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Kitty Dental Health

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  • Kitty Dental Health

    Besides a vet performing teeth cleaning, what other things can I do to help kitteh's pearly whites healthy?

    Brushing is most likely not a possibility for this cat -- she's an extremely gruff 12yr old who doesn't like getting messed with so things I could feed/add to water would be preferable. Do water additives like Dental Fresh do any good?

    She gets daily tartar control treats (Temptations) -- I have to bribe her and her "brother" to get out the door in the morning -- and a mixture of kibble and wet food. When she was in for her shots in August, the vet said her teeth/gums looked wonderful. Whenever she "talks" or yawns, the gums are a light pink in color and her teeth are white, so I always assumed she was in good shape.

    I'm taking her in to the vets tonight because she's been having some difficulties chewing the kibble and her breath has been horrific. She also won't let me rub the sides of her face like she always used to love. As bad as it may sound, I'm hoping its teeth and not something more serious! Obviously, I'll see what the vet says, but if anyone has suggestions, I'm all ears! Thanks!

  • #2
    feed a raw whole-prey diet the cat has to chew?
    avoid feeding dry food or any canned food with carbohydrates in it- it's the carbs in the diet that cause the tooth problems in the first place.

    Comment


    • #3
      It definitely could be a tooth issue such as an abscess or a problem with her jaw. Kidney disease can cause bad breath but it shouldnt cause any issues with chewing. She may have a loose tooth or a broken one. The vet may not be able to truly evaluate her mouth without sedation.

      Comment

      • Original Poster

        #4
        Kitteh got all her teeth probed (she was actually pretty good for the vet and her assistant) and was a bit sensitive with the two lower premolars. The one she started chattering when it was touched so that might be infected.

        So liquid (thank heavens!) antibiotics for a week, then she goes back to see if that cured it or if she'll need 'em pulled.

        Wendy, both cats are getting grain free kibble (Wellness CORE) and grain free canned (also Wellness or similar). The only grain is in the treats and they might get 8 a day if that. The kibble has to stay in the mix for various reasons -- I don't think you can feed raw and kibble at the same time otherwise I would toss them occasional raw chicken wings, venison, etc.

        Comment


        • #5
          Originally posted by wendy View Post
          feed a raw whole-prey diet the cat has to chew?
          avoid feeding dry food or any canned food with carbohydrates in it- it's the carbs in the diet that cause the tooth problems in the first place.
          That's not true at all. One, anything that gets stuck in/on/around/between teeth can harbor bacteria and provide a nice environment for it to grow. Two, different kinds of bacteria "eat" different things, and many LOVE LOVE LOVE meat! What goes bad first - your lunchmeat or your potatoes? Your steaks or your rice? Three, cats have to chew dried cat food, and it does quite a good job keeping teeth clean!!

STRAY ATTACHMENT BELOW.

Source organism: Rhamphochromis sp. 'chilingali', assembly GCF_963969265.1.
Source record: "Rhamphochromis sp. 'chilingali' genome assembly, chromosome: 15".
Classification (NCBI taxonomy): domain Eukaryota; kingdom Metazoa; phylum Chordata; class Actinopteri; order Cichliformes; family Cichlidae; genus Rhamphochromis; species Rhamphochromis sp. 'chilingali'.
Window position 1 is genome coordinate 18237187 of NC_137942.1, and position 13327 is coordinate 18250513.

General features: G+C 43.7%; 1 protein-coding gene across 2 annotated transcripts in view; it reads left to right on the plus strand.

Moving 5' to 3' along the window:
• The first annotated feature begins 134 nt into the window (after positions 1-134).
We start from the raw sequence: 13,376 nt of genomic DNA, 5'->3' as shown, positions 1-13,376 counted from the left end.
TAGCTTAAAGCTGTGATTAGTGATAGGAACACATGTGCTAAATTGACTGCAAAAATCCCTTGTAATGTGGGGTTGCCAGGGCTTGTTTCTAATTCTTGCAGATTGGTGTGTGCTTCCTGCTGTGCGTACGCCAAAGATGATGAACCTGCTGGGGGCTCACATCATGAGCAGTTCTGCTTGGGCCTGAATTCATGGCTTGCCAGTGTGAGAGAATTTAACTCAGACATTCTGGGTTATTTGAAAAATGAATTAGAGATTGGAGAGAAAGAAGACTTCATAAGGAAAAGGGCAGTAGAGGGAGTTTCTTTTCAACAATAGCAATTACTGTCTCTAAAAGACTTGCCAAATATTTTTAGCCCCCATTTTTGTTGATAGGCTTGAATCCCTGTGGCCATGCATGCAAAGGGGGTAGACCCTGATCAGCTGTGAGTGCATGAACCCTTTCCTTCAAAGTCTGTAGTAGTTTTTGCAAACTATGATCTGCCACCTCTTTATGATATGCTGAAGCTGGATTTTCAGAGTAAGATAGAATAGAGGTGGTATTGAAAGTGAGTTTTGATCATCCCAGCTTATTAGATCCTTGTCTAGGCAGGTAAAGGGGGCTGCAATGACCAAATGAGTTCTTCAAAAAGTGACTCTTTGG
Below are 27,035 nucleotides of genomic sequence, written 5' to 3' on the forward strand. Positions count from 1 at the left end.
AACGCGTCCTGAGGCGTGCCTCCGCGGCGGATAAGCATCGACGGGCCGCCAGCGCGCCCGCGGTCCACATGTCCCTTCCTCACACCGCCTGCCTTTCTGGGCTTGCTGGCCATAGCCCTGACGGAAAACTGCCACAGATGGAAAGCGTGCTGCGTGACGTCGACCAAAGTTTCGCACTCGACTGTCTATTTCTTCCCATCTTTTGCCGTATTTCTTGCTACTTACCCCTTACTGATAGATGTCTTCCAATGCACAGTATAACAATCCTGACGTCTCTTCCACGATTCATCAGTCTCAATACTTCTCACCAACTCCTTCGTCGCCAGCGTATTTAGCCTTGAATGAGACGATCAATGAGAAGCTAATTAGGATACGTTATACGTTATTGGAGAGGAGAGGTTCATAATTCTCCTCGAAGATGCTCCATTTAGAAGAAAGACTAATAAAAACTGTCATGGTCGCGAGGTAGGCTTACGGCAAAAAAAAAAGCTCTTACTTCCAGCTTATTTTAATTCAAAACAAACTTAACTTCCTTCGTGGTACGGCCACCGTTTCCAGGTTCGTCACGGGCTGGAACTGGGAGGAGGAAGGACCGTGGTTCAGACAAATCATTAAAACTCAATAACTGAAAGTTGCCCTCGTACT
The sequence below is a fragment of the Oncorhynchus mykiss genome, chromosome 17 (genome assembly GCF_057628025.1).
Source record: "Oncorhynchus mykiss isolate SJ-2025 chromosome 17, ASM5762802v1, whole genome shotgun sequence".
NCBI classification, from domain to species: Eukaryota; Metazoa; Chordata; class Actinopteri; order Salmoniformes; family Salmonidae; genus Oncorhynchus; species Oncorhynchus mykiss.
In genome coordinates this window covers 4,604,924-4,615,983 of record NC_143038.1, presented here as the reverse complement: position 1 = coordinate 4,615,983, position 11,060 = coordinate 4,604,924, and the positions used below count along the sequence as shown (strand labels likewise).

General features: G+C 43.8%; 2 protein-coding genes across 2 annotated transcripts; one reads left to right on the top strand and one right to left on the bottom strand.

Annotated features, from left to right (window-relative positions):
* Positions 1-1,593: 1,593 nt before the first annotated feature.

OP, the fact that you even consider trying to brush your cats teeth is great! It sounds to me like your kitty has something that requires vet attention, and it's awesome that you're taking her so soon. I hope it turns out well for you! Those acute stinky breath with pain cases can be something as simple as a tooth root abscess, or something as bad as squamous cell carcinoma. Jingling for your kitty!

          Comment


          • #6
            OP, you can feed raw and kibble at the same time. I don't prefer raw myself, but I do like the idea of a home COOKED diet, so I will cook up some finely ground whole rabbit for my kitties a couple times a week as a supplement to their dry food. They love it and don't suffer any of the common raw food nutritional deficiencies, GI upset or GI perforations commonly seen with the "true" raw food diets.

            Comment

            • Original Poster

              #7
              Thanks for the jingles, Lauren12 -- so far no overly traumatic experiences (or blood loss on my part) while giving her the antibiotics. With any luck it'll zap whatever she's got without needing to get teeth pulled -- she might be a bear at home, but she gets so scared she vibrates whenever I take her to the vets.

              I know all cats are different, but if I managed to get this girl through 11 years with a good mouth, I'm hoping I can do the same for the little guy, so I was looking at preventative maintenance. He's a decent candidate for brushing (can do anything with/to him really) assuming he'd like whatever paste or gel being used.

              Did yours take to the rabbit right away or did it take a bit? How fine do you grind it (ETA: did you use a meat grinder for the initial processing then run it through a food processor or something like that)?

              Comment


              • #8